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Staff Publications

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    'Staff publications' is the digital repository of Wageningen University & Research

    'Staff publications' contains references to publications authored by Wageningen University staff from 1976 onward.

    Publications authored by the staff of the Research Institutes are available from 1995 onwards.

    Full text documents are added when available. The database is updated daily and currently holds about 240,000 items, of which 72,000 in open access.

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Record number 444943
Title Exceptional heat stability of high protein content dispersions containing whey protein particles
Author(s) Saglam, D.; Venema, P.; Vries, R.J. de; Linden, E. van der
Source Food Hydrocolloids 34 (2014). - ISSN 0268-005X - p. 68 - 77.
Department(s) Physics and Physical Chemistry of Foods
Physical Chemistry and Colloid Science
Publication type Refereed Article in a scientific journal
Publication year 2014
Keyword(s) in-vitro digestibility - cows milk-proteins - beta-lactoglobulin - nutritional supplements - induced aggregation - digestion - gelation - energy - ph - microparticles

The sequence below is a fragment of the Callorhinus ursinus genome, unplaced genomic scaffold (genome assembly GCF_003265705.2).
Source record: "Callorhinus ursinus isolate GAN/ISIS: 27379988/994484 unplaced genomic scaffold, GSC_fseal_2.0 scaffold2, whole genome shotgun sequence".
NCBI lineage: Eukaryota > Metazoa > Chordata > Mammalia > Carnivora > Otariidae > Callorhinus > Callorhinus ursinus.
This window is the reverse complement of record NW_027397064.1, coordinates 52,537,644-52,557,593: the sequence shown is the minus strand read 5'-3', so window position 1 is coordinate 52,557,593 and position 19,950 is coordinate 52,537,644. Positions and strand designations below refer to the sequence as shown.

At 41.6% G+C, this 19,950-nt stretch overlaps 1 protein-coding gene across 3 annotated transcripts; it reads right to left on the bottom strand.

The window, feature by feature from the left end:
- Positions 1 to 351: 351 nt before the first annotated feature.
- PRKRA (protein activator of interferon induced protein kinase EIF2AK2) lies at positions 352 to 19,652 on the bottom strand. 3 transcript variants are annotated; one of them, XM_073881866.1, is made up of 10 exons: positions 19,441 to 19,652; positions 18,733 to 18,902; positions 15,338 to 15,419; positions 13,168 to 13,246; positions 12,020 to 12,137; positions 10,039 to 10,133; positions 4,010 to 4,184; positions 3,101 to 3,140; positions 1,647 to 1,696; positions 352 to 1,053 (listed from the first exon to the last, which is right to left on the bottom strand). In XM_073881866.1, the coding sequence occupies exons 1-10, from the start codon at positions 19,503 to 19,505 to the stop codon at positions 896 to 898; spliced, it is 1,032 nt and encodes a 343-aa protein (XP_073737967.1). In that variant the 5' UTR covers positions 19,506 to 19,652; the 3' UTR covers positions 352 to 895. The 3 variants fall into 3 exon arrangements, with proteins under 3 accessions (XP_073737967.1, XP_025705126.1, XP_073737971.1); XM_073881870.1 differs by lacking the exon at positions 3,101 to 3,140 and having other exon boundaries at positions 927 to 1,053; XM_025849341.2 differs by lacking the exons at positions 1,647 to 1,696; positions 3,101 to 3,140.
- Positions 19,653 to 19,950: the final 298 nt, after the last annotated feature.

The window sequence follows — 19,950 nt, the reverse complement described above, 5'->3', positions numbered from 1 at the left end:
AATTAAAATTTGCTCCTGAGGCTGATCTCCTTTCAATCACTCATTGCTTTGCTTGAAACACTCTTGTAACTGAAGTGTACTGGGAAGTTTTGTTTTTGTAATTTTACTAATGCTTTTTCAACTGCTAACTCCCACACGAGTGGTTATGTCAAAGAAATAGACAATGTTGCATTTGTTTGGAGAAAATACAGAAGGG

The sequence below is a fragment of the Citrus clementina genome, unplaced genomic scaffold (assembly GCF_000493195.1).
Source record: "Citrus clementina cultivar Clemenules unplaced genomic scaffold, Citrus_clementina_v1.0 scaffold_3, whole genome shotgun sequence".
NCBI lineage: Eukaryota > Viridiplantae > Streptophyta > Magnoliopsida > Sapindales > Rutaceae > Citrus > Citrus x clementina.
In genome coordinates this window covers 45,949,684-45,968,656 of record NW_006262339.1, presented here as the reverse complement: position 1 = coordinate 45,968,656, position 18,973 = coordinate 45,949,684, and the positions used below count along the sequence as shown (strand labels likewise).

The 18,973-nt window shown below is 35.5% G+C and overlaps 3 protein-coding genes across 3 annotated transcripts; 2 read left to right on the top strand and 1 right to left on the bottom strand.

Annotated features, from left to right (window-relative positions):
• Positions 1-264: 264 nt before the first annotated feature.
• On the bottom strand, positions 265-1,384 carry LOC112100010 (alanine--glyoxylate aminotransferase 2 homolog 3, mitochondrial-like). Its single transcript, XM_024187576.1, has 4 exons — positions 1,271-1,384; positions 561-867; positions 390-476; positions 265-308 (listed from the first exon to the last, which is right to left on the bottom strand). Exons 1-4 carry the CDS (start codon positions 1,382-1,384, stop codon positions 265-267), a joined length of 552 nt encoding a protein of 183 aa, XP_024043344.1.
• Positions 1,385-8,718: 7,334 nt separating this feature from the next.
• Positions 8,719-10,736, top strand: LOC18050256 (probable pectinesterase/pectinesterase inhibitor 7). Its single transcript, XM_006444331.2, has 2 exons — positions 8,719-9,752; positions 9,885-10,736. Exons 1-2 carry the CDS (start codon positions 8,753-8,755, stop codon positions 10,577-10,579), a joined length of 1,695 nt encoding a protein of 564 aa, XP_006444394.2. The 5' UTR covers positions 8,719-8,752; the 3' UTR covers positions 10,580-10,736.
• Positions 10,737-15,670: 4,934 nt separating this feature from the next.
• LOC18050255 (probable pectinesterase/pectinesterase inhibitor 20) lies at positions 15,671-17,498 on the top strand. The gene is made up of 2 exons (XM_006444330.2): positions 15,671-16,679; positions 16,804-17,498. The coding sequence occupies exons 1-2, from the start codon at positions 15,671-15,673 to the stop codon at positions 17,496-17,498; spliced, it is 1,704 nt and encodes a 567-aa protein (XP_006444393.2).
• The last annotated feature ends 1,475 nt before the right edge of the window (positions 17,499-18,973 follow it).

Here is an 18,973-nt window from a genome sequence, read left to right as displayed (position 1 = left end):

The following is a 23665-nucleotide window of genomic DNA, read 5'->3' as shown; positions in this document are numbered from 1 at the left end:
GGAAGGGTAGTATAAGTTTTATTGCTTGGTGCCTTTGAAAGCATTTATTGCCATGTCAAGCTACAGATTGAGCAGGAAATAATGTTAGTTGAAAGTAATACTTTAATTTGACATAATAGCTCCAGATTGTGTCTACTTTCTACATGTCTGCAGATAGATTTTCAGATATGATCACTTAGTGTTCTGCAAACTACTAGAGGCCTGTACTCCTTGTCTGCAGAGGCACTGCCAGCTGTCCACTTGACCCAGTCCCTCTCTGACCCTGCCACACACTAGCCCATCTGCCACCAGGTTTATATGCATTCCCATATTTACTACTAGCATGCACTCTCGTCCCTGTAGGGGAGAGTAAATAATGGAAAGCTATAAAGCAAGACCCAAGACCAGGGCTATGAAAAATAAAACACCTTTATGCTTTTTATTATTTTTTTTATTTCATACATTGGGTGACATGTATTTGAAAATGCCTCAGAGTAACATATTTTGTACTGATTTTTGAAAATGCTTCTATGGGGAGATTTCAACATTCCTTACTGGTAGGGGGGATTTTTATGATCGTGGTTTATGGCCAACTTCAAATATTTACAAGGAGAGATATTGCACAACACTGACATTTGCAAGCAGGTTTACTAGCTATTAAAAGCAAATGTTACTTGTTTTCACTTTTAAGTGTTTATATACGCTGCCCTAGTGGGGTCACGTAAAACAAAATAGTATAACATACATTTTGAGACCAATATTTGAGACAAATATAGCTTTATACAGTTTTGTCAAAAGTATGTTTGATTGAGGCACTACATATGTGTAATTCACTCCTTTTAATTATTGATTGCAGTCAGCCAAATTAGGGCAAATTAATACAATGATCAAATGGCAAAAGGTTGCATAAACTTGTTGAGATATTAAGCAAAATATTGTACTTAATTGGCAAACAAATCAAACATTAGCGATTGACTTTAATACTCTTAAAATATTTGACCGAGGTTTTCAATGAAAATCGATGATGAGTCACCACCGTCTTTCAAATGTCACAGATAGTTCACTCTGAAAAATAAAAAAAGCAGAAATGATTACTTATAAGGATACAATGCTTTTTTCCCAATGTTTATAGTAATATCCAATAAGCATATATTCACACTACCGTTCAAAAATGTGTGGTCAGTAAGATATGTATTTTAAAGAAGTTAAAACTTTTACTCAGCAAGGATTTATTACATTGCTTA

Abstract Due to aggregation and/or gelation during thermal treatment, the amount of whey proteins that can be used in the formulation of high protein foods e.g. protein drinks, is limited. The aim of this study was to replace whey proteins with whey protein particles to increase the total protein content and heat stability. For this purpose whey protein particles with a size of a few micrometers were formed through emulsification and heat gelation of a 25% (w/w) whey protein isolate (WPI) solution at either pH 5.5 or at pH 6.8. Dispersion of whey protein particles formed at pH 5.5 showed an exceptional heat stability (at pH ~ 7); the viscosity of the dispersions containing a total protein concentration around 18% (w/w) did not change after heating at 90 °C for 30 min, while a WPI solution already gelled under same heating conditions at protein concentrations around 11% (w/w). Additionally, no gelation was observed in the dispersions prepared by pH 5.5 particles, when the total protein concentration was increased above 20% (w/w). However, due to the increased particle concentration shear-thickening was observed in these samples. Whey protein particles prepared at pH 6.8 showed rather weak stability against heat treatment, mainly as a result of swelling. Protein particles were not resistant to gastric digestion and complete degradation of the particles was observed after a short incubation time under pancreatic conditions. In conclusion, the use of dense whey protein particles has been shown to be a useful strategy to counter aggregation and/or gelation problems in high protein foods.
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